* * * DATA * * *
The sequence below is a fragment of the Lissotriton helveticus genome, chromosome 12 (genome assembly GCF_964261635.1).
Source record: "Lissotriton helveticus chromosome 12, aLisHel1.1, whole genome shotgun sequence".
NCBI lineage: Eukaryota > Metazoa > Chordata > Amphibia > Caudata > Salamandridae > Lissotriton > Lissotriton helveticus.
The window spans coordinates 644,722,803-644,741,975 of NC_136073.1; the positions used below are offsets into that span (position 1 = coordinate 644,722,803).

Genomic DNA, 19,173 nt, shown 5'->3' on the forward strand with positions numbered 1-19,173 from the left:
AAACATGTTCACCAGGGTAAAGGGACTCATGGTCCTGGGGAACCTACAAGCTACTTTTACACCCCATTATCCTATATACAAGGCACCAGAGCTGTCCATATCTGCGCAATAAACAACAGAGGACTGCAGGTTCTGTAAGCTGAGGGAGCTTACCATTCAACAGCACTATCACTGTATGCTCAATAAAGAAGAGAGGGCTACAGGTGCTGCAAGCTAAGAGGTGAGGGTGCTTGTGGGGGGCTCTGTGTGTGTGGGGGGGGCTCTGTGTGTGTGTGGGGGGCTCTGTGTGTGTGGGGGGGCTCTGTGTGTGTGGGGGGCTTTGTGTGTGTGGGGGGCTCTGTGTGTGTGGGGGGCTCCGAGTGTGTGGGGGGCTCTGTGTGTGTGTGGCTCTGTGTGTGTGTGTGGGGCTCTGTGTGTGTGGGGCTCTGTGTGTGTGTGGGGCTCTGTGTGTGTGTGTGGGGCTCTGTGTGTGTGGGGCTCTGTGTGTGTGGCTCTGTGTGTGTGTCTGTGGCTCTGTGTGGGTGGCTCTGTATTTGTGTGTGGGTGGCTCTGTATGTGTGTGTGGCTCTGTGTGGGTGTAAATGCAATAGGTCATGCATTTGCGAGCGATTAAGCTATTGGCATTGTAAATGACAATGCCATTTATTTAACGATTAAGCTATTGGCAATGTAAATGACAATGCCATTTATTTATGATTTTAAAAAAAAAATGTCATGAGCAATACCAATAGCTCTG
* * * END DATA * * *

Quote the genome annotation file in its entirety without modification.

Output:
The sequence below is a fragment of the Lissotriton helveticus genome, chromosome 12 (genome assembly GCF_964261635.1).
Source record: "Lissotriton helveticus chromosome 12, aLisHel1.1, whole genome shotgun sequence".
NCBI lineage: Eukaryota > Metazoa > Chordata > Amphibia > Caudata > Salamandridae > Lissotriton > Lissotriton helveticus.
The window spans coordinates 644,722,803-644,741,975 of NC_136073.1; the positions used below are offsets into that span (position 1 = coordinate 644,722,803).

Genomic DNA, 19,173 nt, shown 5'->3' on the forward strand with positions numbered 1-19,173 from the left:
AAACATGTTCACCAGGGTAAAGGGACTCATGGTCCTGGGGAACCTACAAGCTACTTTTACACCCCATTATCCTATATACAAGGCACCAGAGCTGTCCATATCTGCGCAATAAACAACAGAGGACTGCAGGTTCTGTAAGCTGAGGGAGCTTACCATTCAACAGCACTATCACTGTATGCTCAATAAAGAAGAGAGGGCTACAGGTGCTGCAAGCTAAGAGGTGAGGGTGCTTGTGGGGGGCTCTGTGTGTGTGGGGGGGGCTCTGTGTGTGTGTGGGGGGCTCTGTGTGTGTGGGGGGGCTCTGTGTGTGTGGGGGGCTTTGTGTGTGTGGGGGGCTCTGTGTGTGTGGGGGGCTCCGAGTGTGTGGGGGGCTCTGTGTGTGTGTGGCTCTGTGTGTGTGTGTGGGGCTCTGTGTGTGTGGGGCTCTGTGTGTGTGTGGGGCTCTGTGTGTGTGTGTGGGGCTCTGTGTGTGTGGGGCTCTGTGTGTGTGGCTCTGTGTGTGTGTCTGTGGCTCTGTGTGGGTGGCTCTGTATTTGTGTGTGGGTGGCTCTGTATGTGTGTGTGGCTCTGTGTGGGTGTAAATGCAATAGGTCATGCATTTGCGAGCGATTAAGCTATTGGCATTGTAAATGACAATGCCATTTATTTAACGATTAAGCTATTGGCAATGTAAATGACAATGCCATTTATTTATGATTTTAAAAAAAAAATGTCATGAGCAATACCAATAGCTCTG